By Brian Park
With Caltrans expected to begin major construction on the Interstate 5/Ortega Highway Interchange project this month, the San Juan Capistrano Chamber of Commerce has asked the city to consider temporarily opening the El Horno Street undercrossing to vehicle traffic for travel between the eastern and western parts of town.
In a letter addressed to the City Council on Thursday, February 7, Mark Bodenhamer, president and CEO of the Chamber, wrote, “Until its completion, this project will have tremendous negative impacts on our residents and businesses throughout its multi-year timeline … El Horno Street is the only realistic alternative we have to alleviate the east-west connection shortage that will be caused by this project.”
Caltrans’ $86.2-million project will completely rebuild the Ortega Highway bridge over I-5, construct a new northbound loop on-ramp, reconfigure the northern portion of Del Obispo Street leading to the bridge and apply several changes to existing on- and off-ramps. The project is expected to be completed in the spring of 2015.
According to Caltrans officials, most construction work will be limited to early morning hours. Nighttime closures will take place from midnight to 5 a.m. on weekdays and midnight to 6 a.m. and 7 a.m. on weekends.
Additionally, the northbound I-5 off-ramp at Ortega Highway will be closed for three weeks; the southbound I-5 on-ramp at Ortega Highway will be closed for six weeks; Ortega Highway between the southbound I-5 ramps and Del Obispo Street will be closed for three weeks; and Ortega Highway between Del Obispo Street and El Camino Real will be closed for four weeks.
Caltrans has worked with the city to establish detour routes during construction. Suggested detour routes include Rancho Viejo Road, San Juan Creek Road/Valle Road, La Novia Avenue, Camino Capistrano and Del Obispo Street. Motorists can also use Junipero Serra Road to the north.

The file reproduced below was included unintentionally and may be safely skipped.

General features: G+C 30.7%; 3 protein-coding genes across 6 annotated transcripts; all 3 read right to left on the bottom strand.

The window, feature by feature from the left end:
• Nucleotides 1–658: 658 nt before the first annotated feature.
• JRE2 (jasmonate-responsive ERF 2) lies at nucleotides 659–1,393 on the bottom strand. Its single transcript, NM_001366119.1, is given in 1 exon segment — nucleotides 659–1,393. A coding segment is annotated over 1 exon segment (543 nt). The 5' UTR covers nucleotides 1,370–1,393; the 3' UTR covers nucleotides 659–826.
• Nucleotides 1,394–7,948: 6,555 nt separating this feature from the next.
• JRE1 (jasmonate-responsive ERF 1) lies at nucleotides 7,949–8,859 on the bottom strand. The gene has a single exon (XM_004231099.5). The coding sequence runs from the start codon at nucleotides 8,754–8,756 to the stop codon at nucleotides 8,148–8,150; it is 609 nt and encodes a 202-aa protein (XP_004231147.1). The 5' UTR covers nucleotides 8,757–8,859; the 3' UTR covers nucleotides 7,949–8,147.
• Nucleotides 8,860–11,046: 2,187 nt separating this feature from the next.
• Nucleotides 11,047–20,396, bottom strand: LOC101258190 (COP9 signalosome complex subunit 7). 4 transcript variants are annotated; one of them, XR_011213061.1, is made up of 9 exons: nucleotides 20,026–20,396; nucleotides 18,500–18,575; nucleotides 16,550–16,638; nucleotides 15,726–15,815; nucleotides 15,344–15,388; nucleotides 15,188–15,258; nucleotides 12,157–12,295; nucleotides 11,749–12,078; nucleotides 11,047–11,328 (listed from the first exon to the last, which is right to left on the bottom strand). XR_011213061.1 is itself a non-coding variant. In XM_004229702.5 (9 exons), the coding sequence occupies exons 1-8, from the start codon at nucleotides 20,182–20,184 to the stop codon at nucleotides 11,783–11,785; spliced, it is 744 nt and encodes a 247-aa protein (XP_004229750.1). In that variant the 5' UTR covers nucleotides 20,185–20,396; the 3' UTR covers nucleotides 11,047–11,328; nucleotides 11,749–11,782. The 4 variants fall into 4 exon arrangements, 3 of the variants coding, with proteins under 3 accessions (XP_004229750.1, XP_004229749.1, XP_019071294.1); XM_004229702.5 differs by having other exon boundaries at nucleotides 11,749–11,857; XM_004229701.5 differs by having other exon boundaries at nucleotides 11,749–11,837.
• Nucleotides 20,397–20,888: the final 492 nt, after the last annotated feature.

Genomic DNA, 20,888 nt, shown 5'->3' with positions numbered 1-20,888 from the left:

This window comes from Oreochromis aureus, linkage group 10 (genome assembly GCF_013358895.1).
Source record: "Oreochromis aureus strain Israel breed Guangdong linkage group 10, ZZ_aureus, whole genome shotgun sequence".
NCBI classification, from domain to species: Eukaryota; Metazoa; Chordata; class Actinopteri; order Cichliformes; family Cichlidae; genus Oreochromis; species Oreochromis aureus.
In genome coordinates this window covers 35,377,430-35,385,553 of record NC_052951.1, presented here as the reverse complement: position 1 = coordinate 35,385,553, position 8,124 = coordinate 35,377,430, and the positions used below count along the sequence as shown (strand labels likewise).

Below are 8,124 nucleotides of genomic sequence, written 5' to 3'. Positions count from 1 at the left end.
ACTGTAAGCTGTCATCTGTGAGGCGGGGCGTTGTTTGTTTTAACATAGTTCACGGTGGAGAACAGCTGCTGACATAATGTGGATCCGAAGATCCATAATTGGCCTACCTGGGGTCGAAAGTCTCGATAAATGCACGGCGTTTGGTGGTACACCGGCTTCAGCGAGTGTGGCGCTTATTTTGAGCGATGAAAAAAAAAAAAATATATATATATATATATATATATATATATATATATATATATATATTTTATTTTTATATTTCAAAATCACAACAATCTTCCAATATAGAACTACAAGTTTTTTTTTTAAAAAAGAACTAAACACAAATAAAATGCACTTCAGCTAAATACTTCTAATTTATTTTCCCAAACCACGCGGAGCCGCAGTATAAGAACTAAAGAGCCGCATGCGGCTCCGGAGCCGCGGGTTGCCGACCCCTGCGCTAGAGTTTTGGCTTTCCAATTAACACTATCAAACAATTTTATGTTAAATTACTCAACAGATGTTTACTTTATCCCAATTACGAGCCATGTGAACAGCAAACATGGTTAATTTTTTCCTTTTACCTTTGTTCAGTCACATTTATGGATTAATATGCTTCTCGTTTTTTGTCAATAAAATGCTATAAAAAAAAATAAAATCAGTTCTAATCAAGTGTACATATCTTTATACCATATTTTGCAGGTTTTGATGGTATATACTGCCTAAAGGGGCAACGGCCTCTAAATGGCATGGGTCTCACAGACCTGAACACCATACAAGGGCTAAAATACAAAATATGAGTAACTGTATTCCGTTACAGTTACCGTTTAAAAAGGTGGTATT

From the west, El Horno Street starts at El Camino Real, travels underneath I-5 and stops just short of Rancho Viejo Road, near the north end of Marbella Plaza. The street is closed to vehicular traffic, although pedestrians regularly use the undercrossing.
The undercrossing was built in 1958, but city officials are not sure of its original intent, according to Cathy Salcedo, the city’s executive services manager. Salcedo added that the undercrossing was built before Rancho Viejo Road.
Salcedo also said the roadway is not wide enough to handle two-way traffic and is only opened for emergency access and special occasions.
El Horno Street also runs through the Mission Flats neighborhood, the city’s second oldest residential area, after the Los Rios Historic District, according to Salcedo. The surrounding neighborhood also includes the San Juan Capistrano Public Library, San Juan Elementary to the south, Junipero Serra High School to the west, as well as the Chamber of Commerce’s office on La Matanza Street.
In his letter, Bodenhamer suggests the city work with residents and stakeholders to discuss “a mutually agreeable plan” to open the road.
“We recognize there are new issues that would arise from opening El Horno,” Bodenhamer wrote. “The preservation of the unique ‘feel’ of this neighborhood and safety of the residents (particularly the children) are important factors that should be considered as part of this discussion.”